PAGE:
.NET Remoting - by Alain "Lino" Tadros

By: Lino Tadros

Abstract: This article will explain and demonstrate the .NET Remoting framework and build Remotable Objects, Hosting servers and Clients to exercise the different activation models.

.NET Remoting - by Lino Tadros

If you have ever worked with DCOM or CORBA, then you have an understanding of how to work with Remote Objects and how to deal with application communications across boundaries.   .NET Remoting is Microsofts new infrastructure that provides a rich set of classes that allow developers to ignore most of the complexities of deploying and managing remote objects. In .NET Remoting, calling methods on remote objects is nearly identical to calling local methods.   My goal in this article is to introduce you to the principles of architecting and developing .NET Remoting solutions while utilizing the Delphi for .NET preview to start getting you used to it.

Simple idea:

 When a client creates an instance of a remote object, it receives a proxy to the class instance on the server. All methods called on the proxy will automatically be forwarded to the remote class and any results will be returned to the client. From the client's perspective, this process is no different than making a local call.


The rules of engagement:

First, any Remoting Object has to inherit from MarshallByRefObject because all Remoting Objects are returned by Reference.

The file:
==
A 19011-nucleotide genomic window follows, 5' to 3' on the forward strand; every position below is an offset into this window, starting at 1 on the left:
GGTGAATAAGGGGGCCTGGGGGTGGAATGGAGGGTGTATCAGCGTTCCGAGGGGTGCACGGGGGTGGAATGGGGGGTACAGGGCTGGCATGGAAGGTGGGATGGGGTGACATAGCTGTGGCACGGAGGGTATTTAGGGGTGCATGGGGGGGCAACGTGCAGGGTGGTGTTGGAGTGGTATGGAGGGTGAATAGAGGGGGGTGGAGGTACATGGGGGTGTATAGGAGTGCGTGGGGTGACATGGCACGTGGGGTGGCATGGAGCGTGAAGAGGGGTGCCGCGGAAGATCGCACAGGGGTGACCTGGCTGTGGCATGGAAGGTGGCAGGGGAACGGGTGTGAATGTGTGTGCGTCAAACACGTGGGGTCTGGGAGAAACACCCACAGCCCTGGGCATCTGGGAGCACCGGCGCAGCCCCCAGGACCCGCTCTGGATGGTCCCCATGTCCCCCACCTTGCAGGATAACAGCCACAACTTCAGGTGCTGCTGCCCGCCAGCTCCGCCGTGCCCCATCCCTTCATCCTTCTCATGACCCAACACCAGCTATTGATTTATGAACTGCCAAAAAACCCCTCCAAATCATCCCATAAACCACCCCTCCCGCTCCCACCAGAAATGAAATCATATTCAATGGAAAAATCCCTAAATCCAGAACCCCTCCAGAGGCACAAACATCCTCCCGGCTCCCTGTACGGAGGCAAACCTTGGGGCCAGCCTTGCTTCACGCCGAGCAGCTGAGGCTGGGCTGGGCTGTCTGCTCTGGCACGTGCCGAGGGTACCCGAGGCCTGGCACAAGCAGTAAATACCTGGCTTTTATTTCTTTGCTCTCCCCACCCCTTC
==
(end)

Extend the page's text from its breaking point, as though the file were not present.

On the other hand, Objects passed as parameters to a remote method call or a return type of a remote method call can be forwarded by value or by reference, as we are going to see soon.

 

Second, lets understand the activation model.  There are 2 activation models for Remote Objects:

  • Server Side Activation (You can also call this method Well Known activation):
  • Client Side Activation.

 

The Server Side Activation is when the Remote object is created and executed totally on the server side while the client creates a proxy to trick it into thinking that the Object is available on the client side.  Even in this activation model we have 2 separate ways to deal with the state fullness of the Object:

 

SingleCall: The SingleCall flag notifies the server that each remote method call into the server will create a new instance of the object on the server which means there will be no state kept for that object on the server between method calls.

 

Singleton: The Singleton flag notifies the server that remote method calls into the server do not destroy the instance of the remote object on the server after the method returns which means subsequent calls from the client can take advantage of the state of the object made from previous calls.

 

 

The second activation model is the Client Side Activation, and that is when the client is allowed to pass parameters to the constructor of a remote object when it gets created.  The trick here is that the Object in question has to have the [Serializable] attribute set.

 

We talked about the Remote Object semantics, now lets talk about the means in how the .NET Remoting framework accomplishs its task.

3 main and distinct ideas allow the .NET Remoting richness for remote communication:

  • Channels
  • Formatters
  • Sink Objects

 

Channels:

Are the protocols on which the whole remote communications will take place.  .NET Remoting framework has 2 built in channels for immediate use, TCP/IP and HTTP.  Developers have the opportunity to extend the framework and implement their own Channel which plugs in to the rest of the .NET Remoting infrastructure.

 

Formatters: